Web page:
Windscreens are used to protect microphones that would otherwise be buffeted by wind or vocal plosives from consonants such as "P", "B", etc. Most microphones have an integral windscreen built around the microphone diaphragm. A screen of plastic, wire mesh or a metal cage is held at a distance from the microphone diaphragm, to shield it. This cage provides a first line of defense against the mechanical impact of objects or wind. Some microphones, such as the Shure SM58, may have an additional layer of foam inside the cage to further enhance the protective properties of the shield. One disadvantage of all windscreen types is that the microphone's high frequency response is attenuated by a small amount, depending on the density of the protective layer.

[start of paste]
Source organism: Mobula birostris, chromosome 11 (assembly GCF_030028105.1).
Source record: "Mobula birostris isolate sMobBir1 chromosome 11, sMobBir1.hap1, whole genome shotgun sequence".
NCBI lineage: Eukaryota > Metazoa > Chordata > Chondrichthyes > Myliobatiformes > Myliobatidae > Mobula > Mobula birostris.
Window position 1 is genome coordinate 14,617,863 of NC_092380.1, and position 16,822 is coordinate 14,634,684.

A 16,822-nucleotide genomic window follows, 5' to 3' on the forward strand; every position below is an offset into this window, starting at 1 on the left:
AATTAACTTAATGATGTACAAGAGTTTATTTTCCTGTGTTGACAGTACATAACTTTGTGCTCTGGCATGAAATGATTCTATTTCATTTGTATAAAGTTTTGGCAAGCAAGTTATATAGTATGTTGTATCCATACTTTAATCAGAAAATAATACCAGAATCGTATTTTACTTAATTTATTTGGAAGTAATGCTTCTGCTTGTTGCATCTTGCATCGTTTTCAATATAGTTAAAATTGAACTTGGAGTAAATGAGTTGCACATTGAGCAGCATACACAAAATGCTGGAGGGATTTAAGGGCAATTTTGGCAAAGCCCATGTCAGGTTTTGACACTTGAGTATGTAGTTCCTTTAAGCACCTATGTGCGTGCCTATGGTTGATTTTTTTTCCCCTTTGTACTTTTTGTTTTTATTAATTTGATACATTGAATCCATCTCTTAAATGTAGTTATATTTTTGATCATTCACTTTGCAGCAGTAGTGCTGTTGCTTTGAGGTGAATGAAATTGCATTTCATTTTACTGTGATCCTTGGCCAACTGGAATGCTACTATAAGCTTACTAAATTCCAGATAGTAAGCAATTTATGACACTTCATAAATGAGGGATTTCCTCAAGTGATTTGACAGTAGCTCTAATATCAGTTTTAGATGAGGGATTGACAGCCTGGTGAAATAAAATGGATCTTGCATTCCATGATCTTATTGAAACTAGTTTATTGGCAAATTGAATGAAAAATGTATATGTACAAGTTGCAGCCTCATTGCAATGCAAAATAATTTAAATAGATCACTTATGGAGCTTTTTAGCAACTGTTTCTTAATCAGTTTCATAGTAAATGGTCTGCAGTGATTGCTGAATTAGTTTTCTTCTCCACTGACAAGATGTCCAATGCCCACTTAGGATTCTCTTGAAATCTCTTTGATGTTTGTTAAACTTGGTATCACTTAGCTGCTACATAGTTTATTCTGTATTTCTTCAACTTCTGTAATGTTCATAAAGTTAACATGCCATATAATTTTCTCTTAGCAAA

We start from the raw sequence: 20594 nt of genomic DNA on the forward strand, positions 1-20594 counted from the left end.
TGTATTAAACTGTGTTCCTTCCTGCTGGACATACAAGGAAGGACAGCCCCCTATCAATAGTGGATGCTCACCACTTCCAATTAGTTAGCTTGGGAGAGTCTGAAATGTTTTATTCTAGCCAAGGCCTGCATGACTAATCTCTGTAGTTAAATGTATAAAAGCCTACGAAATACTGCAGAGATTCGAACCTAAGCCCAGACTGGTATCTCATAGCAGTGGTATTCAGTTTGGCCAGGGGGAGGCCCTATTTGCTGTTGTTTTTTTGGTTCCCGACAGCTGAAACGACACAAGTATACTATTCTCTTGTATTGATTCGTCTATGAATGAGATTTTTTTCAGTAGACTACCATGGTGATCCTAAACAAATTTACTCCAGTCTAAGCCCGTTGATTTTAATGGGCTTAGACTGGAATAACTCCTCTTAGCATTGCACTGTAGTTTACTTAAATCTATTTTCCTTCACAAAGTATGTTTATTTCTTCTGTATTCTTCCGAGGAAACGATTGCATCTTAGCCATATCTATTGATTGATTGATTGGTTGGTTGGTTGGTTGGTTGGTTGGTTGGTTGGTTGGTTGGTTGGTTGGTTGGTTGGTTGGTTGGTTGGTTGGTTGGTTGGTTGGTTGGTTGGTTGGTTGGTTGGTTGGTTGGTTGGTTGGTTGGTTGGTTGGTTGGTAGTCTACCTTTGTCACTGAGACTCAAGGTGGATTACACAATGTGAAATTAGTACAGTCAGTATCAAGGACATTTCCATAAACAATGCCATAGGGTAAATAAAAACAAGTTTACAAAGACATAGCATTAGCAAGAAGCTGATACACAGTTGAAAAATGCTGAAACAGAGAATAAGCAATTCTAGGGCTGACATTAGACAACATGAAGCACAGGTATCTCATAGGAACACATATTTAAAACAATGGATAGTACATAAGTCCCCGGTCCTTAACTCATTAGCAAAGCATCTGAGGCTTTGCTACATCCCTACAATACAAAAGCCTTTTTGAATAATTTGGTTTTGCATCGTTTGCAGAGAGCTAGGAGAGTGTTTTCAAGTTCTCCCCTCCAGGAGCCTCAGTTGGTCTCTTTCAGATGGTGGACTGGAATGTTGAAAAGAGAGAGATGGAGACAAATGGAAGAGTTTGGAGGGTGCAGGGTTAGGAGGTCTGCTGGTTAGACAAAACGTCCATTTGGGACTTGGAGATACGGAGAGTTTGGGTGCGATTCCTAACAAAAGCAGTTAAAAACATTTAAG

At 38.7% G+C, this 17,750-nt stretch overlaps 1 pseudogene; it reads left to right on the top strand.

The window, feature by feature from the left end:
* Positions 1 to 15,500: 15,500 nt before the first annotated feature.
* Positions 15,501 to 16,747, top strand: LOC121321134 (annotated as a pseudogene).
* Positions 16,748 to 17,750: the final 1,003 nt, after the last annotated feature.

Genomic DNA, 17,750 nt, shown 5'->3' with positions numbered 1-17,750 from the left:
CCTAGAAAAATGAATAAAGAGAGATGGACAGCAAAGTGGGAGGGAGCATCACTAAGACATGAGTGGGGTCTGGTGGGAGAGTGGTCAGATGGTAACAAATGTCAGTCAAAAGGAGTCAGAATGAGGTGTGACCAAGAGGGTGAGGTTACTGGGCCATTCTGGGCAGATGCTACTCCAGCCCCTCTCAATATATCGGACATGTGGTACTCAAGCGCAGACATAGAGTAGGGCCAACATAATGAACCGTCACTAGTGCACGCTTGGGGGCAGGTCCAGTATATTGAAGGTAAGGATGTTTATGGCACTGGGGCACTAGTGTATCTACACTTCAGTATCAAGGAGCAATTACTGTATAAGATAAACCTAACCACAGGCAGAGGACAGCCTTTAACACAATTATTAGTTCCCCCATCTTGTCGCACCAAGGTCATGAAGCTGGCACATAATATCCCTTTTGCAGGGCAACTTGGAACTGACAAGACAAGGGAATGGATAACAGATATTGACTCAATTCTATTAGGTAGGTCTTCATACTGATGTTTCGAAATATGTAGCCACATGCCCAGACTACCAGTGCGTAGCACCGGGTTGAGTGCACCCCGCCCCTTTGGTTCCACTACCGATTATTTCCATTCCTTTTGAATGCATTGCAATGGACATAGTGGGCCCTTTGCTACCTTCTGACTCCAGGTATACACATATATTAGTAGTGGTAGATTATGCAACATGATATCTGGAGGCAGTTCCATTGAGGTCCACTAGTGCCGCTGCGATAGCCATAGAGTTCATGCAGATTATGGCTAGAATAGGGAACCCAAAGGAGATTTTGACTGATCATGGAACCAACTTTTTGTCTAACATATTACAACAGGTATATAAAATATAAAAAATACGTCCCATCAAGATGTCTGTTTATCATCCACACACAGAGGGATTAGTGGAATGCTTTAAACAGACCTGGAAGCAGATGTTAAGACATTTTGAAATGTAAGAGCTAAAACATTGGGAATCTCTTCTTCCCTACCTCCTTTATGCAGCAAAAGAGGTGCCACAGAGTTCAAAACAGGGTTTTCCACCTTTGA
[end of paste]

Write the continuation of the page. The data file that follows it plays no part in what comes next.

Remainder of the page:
Beyond integral microphone windscreens, there are three broad classes of additional wind protection.
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